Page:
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December 5, 2014

Student safety

by Rabbi Dovid Felt

Reflecting on the academic rigor during the school year, you will find different intensities associated with different times. For example, the beginning of the year the atmosphere is intense; students are focused and driven. This intense atmosphere is replicated during the week before quarter grades and semester finals. Then there are times when the environment is relaxed such as vacation times and during the Shabbaton season. And then there are the times when you just have to push forward.  For example, during the winter when the going gets tough, there is not much to look forward to and all your time is taken up by ball practice, community service or other assorted commitments you have undertaken and you still need to keep up with all class work.

How one manages these up and downs is really what sets students apart. Students who know how to pace themselves and stay ahead of the curve are the one’s that will have a better chance at being successful later in life. The student who works in spurts is going to end up struggling and without any real support will not get through unscathed. As parents we have a responsibility to support our children however, what are the guidelines for that support.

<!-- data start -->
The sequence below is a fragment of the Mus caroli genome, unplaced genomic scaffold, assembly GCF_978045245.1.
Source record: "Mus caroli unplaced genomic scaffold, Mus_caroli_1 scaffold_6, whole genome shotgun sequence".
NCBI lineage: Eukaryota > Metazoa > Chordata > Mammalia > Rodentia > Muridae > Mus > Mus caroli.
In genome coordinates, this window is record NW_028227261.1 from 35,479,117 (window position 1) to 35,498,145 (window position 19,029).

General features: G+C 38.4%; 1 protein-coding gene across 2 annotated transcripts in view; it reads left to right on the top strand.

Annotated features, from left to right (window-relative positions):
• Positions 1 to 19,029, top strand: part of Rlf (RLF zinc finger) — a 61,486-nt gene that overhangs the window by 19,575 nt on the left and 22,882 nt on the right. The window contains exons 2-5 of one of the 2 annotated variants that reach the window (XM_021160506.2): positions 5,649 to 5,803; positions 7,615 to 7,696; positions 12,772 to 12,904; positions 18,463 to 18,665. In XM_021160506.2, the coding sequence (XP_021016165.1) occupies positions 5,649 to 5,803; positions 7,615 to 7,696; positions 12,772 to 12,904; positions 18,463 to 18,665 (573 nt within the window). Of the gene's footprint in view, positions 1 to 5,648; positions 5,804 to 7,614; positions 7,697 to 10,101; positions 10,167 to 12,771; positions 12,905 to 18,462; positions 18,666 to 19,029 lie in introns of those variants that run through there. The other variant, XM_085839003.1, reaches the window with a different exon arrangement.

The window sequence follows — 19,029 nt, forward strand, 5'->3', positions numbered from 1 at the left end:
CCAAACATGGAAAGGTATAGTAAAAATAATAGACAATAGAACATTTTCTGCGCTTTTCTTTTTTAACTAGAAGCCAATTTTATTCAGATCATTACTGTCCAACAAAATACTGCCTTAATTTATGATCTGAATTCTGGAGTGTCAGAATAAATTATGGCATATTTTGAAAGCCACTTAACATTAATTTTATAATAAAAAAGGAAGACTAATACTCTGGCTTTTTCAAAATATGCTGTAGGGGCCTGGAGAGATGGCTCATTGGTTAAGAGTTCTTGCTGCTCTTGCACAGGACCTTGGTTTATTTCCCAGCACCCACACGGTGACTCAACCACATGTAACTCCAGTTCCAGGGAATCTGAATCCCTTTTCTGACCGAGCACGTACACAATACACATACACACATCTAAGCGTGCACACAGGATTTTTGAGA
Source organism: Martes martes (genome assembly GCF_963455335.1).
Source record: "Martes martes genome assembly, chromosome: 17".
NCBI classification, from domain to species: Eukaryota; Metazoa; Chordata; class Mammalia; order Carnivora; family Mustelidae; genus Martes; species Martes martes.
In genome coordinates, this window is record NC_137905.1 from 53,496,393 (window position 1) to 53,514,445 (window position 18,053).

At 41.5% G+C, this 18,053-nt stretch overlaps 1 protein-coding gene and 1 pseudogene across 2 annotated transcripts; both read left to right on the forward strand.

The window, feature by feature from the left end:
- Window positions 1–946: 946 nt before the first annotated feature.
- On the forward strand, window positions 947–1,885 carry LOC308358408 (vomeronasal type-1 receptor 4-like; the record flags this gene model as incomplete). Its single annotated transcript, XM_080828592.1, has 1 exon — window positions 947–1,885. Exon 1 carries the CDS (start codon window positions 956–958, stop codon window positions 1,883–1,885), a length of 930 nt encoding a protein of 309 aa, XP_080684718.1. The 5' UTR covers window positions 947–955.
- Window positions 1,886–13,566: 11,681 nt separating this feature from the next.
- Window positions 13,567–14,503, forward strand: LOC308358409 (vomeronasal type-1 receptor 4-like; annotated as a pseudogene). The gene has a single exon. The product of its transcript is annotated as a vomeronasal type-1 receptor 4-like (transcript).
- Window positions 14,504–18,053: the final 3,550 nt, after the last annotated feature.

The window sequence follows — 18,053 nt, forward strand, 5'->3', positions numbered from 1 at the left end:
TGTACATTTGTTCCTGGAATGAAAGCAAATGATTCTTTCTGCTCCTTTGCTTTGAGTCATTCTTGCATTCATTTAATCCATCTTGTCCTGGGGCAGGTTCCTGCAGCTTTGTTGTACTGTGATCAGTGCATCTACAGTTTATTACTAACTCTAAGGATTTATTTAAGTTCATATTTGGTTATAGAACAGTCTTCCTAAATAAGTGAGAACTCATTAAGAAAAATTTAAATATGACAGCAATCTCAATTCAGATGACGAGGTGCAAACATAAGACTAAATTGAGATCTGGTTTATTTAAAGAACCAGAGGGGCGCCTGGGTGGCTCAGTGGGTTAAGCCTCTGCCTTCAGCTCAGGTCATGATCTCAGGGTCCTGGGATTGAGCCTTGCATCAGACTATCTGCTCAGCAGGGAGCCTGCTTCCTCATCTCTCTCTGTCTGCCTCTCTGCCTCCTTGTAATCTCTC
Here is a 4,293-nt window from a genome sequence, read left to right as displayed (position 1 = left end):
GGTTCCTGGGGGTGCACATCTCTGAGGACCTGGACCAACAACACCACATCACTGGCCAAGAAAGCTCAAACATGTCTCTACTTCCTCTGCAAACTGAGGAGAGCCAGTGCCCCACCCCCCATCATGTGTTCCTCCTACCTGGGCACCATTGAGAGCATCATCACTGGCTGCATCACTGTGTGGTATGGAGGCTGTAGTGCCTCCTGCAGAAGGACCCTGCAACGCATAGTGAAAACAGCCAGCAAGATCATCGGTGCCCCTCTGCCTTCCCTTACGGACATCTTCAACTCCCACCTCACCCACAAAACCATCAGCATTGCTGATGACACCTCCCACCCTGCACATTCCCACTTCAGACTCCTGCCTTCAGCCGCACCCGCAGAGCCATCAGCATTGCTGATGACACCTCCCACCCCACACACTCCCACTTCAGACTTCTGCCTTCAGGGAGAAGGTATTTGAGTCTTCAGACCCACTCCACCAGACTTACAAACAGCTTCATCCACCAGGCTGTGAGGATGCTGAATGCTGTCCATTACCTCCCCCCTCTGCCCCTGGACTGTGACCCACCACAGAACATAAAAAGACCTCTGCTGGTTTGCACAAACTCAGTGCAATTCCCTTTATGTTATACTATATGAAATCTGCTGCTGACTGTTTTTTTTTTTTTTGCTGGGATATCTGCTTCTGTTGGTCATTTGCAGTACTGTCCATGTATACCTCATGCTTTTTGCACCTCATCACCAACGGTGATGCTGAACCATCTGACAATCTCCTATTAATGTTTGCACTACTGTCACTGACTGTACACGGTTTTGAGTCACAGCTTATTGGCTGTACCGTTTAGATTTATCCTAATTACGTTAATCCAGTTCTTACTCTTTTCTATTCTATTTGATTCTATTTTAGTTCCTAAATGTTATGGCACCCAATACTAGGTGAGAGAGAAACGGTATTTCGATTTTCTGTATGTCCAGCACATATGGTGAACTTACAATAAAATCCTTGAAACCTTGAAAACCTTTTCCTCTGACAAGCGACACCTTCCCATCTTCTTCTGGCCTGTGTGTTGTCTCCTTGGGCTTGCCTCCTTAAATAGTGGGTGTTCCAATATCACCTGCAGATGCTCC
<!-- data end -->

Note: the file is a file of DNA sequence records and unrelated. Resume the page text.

In this weeks Parsha we find that Yaakov told Esau that it would not be wise for them to travel together. Based on the commentaries, Yaakov’s argument was that if he travelled at the same speed as Esau he was afraid that his children would Chas V’Shalom get hurt and he has a responsibly to keep them safe. The question posed is why didn’t Yaakov maintain that he didn’t want his children to get hurt because he loved them? One of the answers to this question is that a parent’s true obligation to their child stems from their need to keep their child safe rather than from love.Even though it is difficult to imagine a parent not loving their child however, love is subjective and can be inconsistent whereas making sure your child is safe is fundamental and a constant.

In considering our child’s academic future we need to acknowledge that Chazal places the obligation for a child to learn a profession on his parents. Chazal even go as far as equating learning a profession to learning Torah (Kiddushin 30b). This should tell us how significant our child’s education is and give us an idea of how far we need to go to provide the support they need. We are fortunate to have a school that acts as surrogate parents, working together with the school as a partner supporting our child/student is the surest way for them to be successful in an ever-changing world.

Felt Tips

As a student, some of the major challenges we face are being organized, keeping on top of work due and finding time to do all the things we would like to do. Fortunately, there are numerous apps that can assist. First we can try the default apps that come with most standard phones or tablets. However, there are also a number of great apps that combine the reminder, calendar and clock app into one that make it more efficient. There are also school specific apps that can track class work with homework and provide the necessary alarms to make sure you are not tardy with your assignments. From my experience they are all good it is just a matter of actually using them!

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